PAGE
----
Saint John's Arms
⌘ is a square with loops at the corners. It is referred to as Saint John's Arms, the Place of Interest Sign, the Saint Hannes cross, or Looped Square, and is an ancient symbol that remains in common use. It is this symbol that in Scandinavia is called valknute. 
In Finland, the symbol was painted or carved on houses and barns, and domestic utensils such as tableware, to protect them and their owners from evil spirits and bad luck. The oldest surviving example is a pair of 1000-year-old wooden skis (Finnish pre-Christian period) decorated with the symbol.
In modern times, the symbol is commonly found in Belarus, Denmark, Estonia, Finland, Germany, Iceland, Lithuania, Norway, and Sweden as an indicator of cultural locations, first in the Scandinavian countries since the late 1960s.
- "Miscellaneous Technical - Range: 2300-23FF". Unicode Consortium.
- Norwegian Royal Decree 11.May 1984 in Hans Cappelen og Knut Johannessen: Norske kommunevåpen, Oslo 1987, page 197, and in Anders Bjønnes : Segltegninger fra hyllingene i Norge 1591 og 1610, Oslo 2010, pages 64-65.
- "The Picture Stone from Havor in Hablingbo". Länsmuseet på Gotland. Archived from the original on September 13, 2008.
- Parker, James (1894). A Glossary of Terms Used in Heraldry: Cord. Retrieved 2007-03-18.
- Talve, Ilmar (1990). Suomen kansankulttuuri. ISBN 951-717-553-1. (Finnish)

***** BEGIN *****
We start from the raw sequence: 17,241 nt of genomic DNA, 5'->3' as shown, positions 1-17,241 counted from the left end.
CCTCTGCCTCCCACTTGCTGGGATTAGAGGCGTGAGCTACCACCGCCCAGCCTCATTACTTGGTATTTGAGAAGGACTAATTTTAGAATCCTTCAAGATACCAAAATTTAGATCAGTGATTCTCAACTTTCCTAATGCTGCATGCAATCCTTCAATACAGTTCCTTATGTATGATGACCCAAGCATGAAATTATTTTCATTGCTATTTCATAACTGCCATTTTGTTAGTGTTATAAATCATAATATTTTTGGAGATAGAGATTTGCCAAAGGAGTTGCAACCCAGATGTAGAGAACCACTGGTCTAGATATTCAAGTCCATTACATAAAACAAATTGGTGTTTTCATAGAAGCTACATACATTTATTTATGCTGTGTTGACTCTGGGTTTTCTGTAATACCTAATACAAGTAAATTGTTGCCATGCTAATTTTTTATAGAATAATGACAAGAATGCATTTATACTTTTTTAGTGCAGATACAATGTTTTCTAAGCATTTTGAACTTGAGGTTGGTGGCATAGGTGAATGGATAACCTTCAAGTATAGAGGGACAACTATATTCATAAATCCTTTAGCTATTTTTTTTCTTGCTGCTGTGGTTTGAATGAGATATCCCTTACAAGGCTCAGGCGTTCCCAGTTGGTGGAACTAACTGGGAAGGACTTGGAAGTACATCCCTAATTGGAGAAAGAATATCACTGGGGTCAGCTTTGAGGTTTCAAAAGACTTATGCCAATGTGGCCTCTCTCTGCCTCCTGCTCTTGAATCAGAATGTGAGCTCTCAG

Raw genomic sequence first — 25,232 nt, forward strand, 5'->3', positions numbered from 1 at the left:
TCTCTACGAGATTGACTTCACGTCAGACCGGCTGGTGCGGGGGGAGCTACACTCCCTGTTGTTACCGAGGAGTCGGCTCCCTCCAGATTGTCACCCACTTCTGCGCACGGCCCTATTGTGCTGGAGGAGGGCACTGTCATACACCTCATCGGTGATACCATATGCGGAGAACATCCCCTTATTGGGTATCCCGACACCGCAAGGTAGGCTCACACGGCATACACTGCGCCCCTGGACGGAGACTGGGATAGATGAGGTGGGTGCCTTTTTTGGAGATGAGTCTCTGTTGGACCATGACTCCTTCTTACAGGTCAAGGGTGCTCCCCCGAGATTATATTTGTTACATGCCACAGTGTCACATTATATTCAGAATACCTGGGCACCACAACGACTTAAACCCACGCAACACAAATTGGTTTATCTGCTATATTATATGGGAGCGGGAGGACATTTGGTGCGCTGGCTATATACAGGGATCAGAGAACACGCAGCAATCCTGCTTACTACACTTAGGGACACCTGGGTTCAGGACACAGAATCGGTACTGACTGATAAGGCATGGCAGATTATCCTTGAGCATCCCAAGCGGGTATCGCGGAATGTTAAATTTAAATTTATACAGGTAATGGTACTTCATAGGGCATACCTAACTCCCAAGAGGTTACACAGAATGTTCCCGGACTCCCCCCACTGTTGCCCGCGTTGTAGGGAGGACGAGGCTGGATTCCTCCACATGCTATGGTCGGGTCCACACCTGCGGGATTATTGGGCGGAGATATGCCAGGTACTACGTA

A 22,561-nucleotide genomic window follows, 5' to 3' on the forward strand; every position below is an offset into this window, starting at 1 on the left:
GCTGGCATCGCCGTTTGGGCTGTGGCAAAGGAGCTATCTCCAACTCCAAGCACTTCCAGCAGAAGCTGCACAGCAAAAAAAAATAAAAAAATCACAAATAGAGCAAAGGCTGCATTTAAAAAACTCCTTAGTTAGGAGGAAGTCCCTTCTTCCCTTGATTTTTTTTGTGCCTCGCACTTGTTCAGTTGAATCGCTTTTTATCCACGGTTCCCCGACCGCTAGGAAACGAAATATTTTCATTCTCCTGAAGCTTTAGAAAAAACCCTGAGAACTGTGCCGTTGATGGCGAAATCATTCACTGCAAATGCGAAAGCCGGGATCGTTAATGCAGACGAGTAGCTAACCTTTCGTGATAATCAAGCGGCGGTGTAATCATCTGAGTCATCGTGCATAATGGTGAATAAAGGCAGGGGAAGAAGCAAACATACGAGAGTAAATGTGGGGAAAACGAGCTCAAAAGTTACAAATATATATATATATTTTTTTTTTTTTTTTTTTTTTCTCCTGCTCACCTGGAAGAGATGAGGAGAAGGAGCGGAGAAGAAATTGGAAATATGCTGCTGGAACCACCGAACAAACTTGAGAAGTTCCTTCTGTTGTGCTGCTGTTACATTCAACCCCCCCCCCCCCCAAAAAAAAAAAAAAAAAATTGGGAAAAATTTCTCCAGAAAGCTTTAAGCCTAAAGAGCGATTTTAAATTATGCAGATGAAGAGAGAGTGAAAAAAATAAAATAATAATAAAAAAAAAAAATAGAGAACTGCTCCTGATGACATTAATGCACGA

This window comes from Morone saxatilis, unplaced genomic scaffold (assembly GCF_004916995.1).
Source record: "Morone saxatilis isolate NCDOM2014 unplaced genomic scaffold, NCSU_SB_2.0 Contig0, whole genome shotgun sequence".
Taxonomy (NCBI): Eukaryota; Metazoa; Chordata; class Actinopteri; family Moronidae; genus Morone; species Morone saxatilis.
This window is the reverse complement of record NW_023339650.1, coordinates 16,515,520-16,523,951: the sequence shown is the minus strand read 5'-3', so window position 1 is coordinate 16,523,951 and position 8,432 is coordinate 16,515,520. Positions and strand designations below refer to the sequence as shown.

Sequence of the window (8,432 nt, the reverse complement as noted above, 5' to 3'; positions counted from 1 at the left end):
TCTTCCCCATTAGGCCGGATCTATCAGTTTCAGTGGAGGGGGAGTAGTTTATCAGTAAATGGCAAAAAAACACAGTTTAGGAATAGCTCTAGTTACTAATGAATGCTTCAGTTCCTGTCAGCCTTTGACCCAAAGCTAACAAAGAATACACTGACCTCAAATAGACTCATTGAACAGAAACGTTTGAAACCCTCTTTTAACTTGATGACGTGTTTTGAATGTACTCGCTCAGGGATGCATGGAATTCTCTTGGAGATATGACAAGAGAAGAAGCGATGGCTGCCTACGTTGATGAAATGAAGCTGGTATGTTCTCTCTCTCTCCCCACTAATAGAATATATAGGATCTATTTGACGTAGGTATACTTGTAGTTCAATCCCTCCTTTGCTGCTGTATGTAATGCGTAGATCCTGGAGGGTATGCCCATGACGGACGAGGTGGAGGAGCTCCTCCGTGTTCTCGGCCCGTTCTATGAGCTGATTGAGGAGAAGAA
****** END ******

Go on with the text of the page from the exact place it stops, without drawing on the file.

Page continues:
- Dept. of Archaeology. "Ski fragment". Nat'l Board of Antiquities (in Finnish). Helsinki: Finnish Museums Online. p. KM9908:1. Retrieved 9 May 2013.
- C. Andrew Buchner (2010). "Cox Mound Gorget". Tennessee Encyclopedia. Tennessee Historical Society. Retrieved 9 May 2013. "The Cox Mound, or Woodpecker, gorget style is a ... symbol of Tennessee's prehistoric inhabitants. A gorget was a pendant worn around the neck as a badge of rank... thought to be symbolic of both earthly and supernatural powers; A.D. 1250-1450."
- Christina Lingdén (2012-11-13). "Riksantikvarieämbetets symbol". Riksantikvarieämbetet (Swedish National Heritage Board) (in Swedish). Retrieved 2013-05-26.
- Dan Frommer (2 July 2011). "What does Splat mean?". SplatF. Say Media. Retrieved 9 May 2013. "Splat refers to the key on a Mac keyboard that’s officially called the Command key. Some old-school Mac nerds — my father included — call it the “splat” key, because the symbol sort of looks like something that went “splat.” The symbol itself, also known as Saint John’s Arms or the “place of interest sign”... is often seen in Northern Europe."
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